Pow-wow Dancer -painting in progress

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Blog entry by mpounders posted 04-15-2011 09:20 PM 1226 reads 0 times favorited 6 comments Add to Favorites Watch

I have been painting on this guy for about a week and still haven’t got him finished! There are a lot of little details and it just seems to take a while. I hate not to be carving, but I really don’t mind the painting that much, at least not like some carvers do! It can really add to a good carving, depending on the subject or style of the carving and I learned to draw and paint a long time before I started carving. I use different painting techniques, but I’ll describe part of the process I used on this one. After carving and burning, I dip the carving in a bucket of water and then start painting with thinned artist acrylic paints. The damp wood gives you an idea of how the piece will look with a finish applied, can keep paint from bleeding into unwanted areas, and also aids in the blending of a more washed-out water color effect…. I like the wood to show through in certain areas. Too much paint or finish can give it a plastic look.

I mixed brown, yellow, and red and thinned it for the flesh color, using thinned brown paint to create shadows. I watered down some black to give his scalp a “5 o’clock” shadow where his head is shaved. The warpaint and eyes were all painted after it had dried out, because I wasn’t trying to blend any large areas, such as the skin and the pants. All of the bead-work areas were first painted with gesso, to make the colors brighter, before painting first with white and then painting different sections other colors. I am trying to paint all the areas that I won’t be able to reach when I add some of the attachments like the shield and the fan in the back. It is easier to complete some sections without all those delicate pieces stuck on! If I have any mistakes, I either paint over them or carve it away and repaint. When I have it as I like it, I put a heavy coat of fresh polyurethane over the entire piece and let it soak in for a few minutes. I remove any excess with a paper towel. I don’t want a heavy shiny coat sitting on top of the wood, so I wipe off what hasn’t soaked in. This protects the carving with a durable finish and really makes the colors vibrant. I buy the smallest cans of satin polyurethane so that it is always fresh and thin, which absorbs better into the wood rather than sitting on top.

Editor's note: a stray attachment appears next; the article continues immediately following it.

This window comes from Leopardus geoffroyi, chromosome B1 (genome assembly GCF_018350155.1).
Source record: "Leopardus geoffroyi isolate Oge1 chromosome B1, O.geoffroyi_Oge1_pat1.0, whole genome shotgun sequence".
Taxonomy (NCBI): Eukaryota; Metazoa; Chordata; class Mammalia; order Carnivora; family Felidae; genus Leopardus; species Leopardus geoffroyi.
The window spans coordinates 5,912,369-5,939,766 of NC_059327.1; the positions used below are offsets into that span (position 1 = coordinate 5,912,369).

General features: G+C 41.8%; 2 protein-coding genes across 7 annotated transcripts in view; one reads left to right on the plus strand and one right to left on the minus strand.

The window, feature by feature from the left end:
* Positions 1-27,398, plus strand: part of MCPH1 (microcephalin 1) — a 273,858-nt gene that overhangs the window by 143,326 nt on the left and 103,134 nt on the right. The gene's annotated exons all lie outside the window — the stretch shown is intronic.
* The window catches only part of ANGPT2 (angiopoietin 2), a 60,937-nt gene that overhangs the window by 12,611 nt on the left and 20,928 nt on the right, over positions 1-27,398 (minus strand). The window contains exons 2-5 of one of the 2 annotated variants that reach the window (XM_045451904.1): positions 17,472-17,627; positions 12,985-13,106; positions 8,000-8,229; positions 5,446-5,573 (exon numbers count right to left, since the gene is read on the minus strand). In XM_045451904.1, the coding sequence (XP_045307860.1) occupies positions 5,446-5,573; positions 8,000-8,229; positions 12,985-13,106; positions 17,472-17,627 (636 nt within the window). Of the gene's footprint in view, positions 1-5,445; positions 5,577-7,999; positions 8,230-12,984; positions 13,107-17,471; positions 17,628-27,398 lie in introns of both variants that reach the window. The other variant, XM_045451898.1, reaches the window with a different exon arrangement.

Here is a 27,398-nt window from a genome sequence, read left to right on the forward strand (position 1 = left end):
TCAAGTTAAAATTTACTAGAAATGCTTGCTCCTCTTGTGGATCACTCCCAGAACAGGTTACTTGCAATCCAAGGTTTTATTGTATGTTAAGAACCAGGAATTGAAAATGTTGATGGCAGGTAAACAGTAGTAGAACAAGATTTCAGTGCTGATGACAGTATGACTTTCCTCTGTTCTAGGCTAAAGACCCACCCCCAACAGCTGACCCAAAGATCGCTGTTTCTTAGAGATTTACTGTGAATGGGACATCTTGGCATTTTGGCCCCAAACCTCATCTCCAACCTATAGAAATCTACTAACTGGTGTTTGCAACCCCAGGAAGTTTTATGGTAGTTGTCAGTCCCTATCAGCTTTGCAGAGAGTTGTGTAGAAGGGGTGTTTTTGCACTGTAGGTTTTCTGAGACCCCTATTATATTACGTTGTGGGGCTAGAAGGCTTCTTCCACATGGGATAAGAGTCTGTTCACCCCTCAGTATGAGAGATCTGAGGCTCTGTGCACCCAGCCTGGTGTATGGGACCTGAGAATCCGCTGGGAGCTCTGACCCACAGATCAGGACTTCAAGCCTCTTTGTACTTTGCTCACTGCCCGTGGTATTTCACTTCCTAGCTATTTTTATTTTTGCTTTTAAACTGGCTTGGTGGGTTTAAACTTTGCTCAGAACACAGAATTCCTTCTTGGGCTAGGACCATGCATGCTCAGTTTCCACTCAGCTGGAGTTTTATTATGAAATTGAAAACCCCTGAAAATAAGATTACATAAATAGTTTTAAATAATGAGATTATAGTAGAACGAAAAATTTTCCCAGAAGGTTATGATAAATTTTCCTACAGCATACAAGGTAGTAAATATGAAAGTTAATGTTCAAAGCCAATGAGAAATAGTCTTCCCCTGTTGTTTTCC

I’ll be painting and finishing all the attachments separately before attaching them with either wood glue or CA glue. I hope to finish him this weekend and have the finished project posted soon. Thanks for looking!

-- Mike P., Arkansas,

6 comments so far

View Dez's profile


1166 posts in 4133 days

#1 posted 04-15-2011 09:33 PM

Not that you need me to tell you. Nice, looking good!

-- Folly ever comes cloaked in opportunity!

View mpounders's profile


877 posts in 2951 days

#2 posted 04-15-2011 10:48 PM

A pat on the back feels good though! I am always looking for feedback, good or bad! I try to learn a little with everything I do, and there are several things I learned on this one that I will try and implement on my next carving. But sometimes what I consider good, looks different from someone else’s perspective. I do some canes for extra cash and it can be challenging to come up with a design that both the customer and myself like. I usually think my designs are good but I have not had a single customer that didn’t have some change or improvement that they thought would make it better. I am trying to use that as a way to challenge myself to create a design that pleases us both, because the customer is the one that is writing the check to support my artistic endeavours.

-- Mike P., Arkansas,

View Rustic's profile


3253 posts in 3652 days

#3 posted 04-16-2011 03:08 AM

All I can say is….WOW. Lookin good Mike

--, Rick Kruse, Grand Rapids, MI

View Roger's profile


20929 posts in 2860 days

#4 posted 04-16-2011 03:22 PM

coming to life completely.. very nice

-- Roger from KY. Work/Play/Travel Safe. Keep your dust collector fed.

View Dave's profile


11429 posts in 2896 days

#5 posted 04-17-2011 03:50 AM

Where do the batteries go? ;)jk. Great job the only problem is the kids are going to want to play with it. You sir are an artist. I hope that didn’t offend.

-- Superdav "No matter where you go - there you are."

View a1Jim's profile


117160 posts in 3633 days

#6 posted 04-17-2011 03:53 AM

good progress .

-- wood crafting & woodworking classes

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